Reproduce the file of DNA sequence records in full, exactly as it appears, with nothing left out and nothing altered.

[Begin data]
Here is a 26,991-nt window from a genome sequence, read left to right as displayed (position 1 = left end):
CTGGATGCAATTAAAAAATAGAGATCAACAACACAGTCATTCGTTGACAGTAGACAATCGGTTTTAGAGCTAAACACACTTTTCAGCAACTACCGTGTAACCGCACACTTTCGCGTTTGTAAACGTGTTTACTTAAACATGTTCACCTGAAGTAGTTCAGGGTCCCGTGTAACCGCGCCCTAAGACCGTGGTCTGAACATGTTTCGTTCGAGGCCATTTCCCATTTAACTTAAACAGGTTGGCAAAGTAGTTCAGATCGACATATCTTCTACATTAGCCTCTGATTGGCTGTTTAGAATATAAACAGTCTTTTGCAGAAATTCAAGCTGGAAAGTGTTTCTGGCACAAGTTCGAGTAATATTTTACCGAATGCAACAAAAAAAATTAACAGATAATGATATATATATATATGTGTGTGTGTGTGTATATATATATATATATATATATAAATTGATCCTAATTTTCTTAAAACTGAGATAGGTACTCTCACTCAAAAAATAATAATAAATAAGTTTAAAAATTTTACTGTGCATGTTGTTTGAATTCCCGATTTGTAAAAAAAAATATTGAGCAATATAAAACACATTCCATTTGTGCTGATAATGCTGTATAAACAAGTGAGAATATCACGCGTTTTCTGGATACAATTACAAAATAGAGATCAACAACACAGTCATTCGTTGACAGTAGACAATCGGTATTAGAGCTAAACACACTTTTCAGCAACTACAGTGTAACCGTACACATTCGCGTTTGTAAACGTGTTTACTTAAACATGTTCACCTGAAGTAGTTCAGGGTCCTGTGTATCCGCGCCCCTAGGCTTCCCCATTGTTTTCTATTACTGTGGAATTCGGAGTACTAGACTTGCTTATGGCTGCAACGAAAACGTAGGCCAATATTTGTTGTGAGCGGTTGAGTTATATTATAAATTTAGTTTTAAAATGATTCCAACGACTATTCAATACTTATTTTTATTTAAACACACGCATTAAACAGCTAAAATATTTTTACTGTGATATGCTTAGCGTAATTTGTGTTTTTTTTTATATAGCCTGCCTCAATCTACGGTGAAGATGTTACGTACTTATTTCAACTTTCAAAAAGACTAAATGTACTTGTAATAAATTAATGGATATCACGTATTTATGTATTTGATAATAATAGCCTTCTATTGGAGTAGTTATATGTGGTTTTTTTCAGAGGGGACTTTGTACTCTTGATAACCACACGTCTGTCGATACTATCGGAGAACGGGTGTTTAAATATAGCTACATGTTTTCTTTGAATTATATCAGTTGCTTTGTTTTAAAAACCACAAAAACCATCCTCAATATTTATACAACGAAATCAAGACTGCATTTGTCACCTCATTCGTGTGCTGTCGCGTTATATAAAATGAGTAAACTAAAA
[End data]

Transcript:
Here is a 26,991-nt window from a genome sequence, read left to right as displayed (position 1 = left end):
CTGGATGCAATTAAAAAATAGAGATCAACAACACAGTCATTCGTTGACAGTAGACAATCGGTTTTAGAGCTAAACACACTTTTCAGCAACTACCGTGTAACCGCACACTTTCGCGTTTGTAAACGTGTTTACTTAAACATGTTCACCTGAAGTAGTTCAGGGTCCCGTGTAACCGCGCCCTAAGACCGTGGTCTGAACATGTTTCGTTCGAGGCCATTTCCCATTTAACTTAAACAGGTTGGCAAAGTAGTTCAGATCGACATATCTTCTACATTAGCCTCTGATTGGCTGTTTAGAATATAAACAGTCTTTTGCAGAAATTCAAGCTGGAAAGTGTTTCTGGCACAAGTTCGAGTAATATTTTACCGAATGCAACAAAAAAAATTAACAGATAATGATATATATATATATGTGTGTGTGTGTGTATATATATATATATATATATATAAATTGATCCTAATTTTCTTAAAACTGAGATAGGTACTCTCACTCAAAAAATAATAATAAATAAGTTTAAAAATTTTACTGTGCATGTTGTTTGAATTCCCGATTTGTAAAAAAAAATATTGAGCAATATAAAACACATTCCATTTGTGCTGATAATGCTGTATAAACAAGTGAGAATATCACGCGTTTTCTGGATACAATTACAAAATAGAGATCAACAACACAGTCATTCGTTGACAGTAGACAATCGGTATTAGAGCTAAACACACTTTTCAGCAACTACAGTGTAACCGTACACATTCGCGTTTGTAAACGTGTTTACTTAAACATGTTCACCTGAAGTAGTTCAGGGTCCTGTGTATCCGCGCCCCTAGGCTTCCCCATTGTTTTCTATTACTGTGGAATTCGGAGTACTAGACTTGCTTATGGCTGCAACGAAAACGTAGGCCAATATTTGTTGTGAGCGGTTGAGTTATATTATAAATTTAGTTTTAAAATGATTCCAACGACTATTCAATACTTATTTTTATTTAAACACACGCATTAAACAGCTAAAATATTTTTACTGTGATATGCTTAGCGTAATTTGTGTTTTTTTTTATATAGCCTGCCTCAATCTACGGTGAAGATGTTACGTACTTATTTCAACTTTCAAAAAGACTAAATGTACTTGTAATAAATTAATGGATATCACGTATTTATGTATTTGATAATAATAGCCTTCTATTGGAGTAGTTATATGTGGTTTTTTTCAGAGGGGACTTTGTACTCTTGATAACCACACGTCTGTCGATACTATCGGAGAACGGGTGTTTAAATATAGCTACATGTTTTCTTTGAATTATATCAGTTGCTTTGTTTTAAAAACCACAAAAACCATCCTCAATATTTATACAACGAAATCAAGACTGCATTTGTCACCTCATTCGTGTGCTGTCGCGTTATATAAAATGAGTAAACTAAAA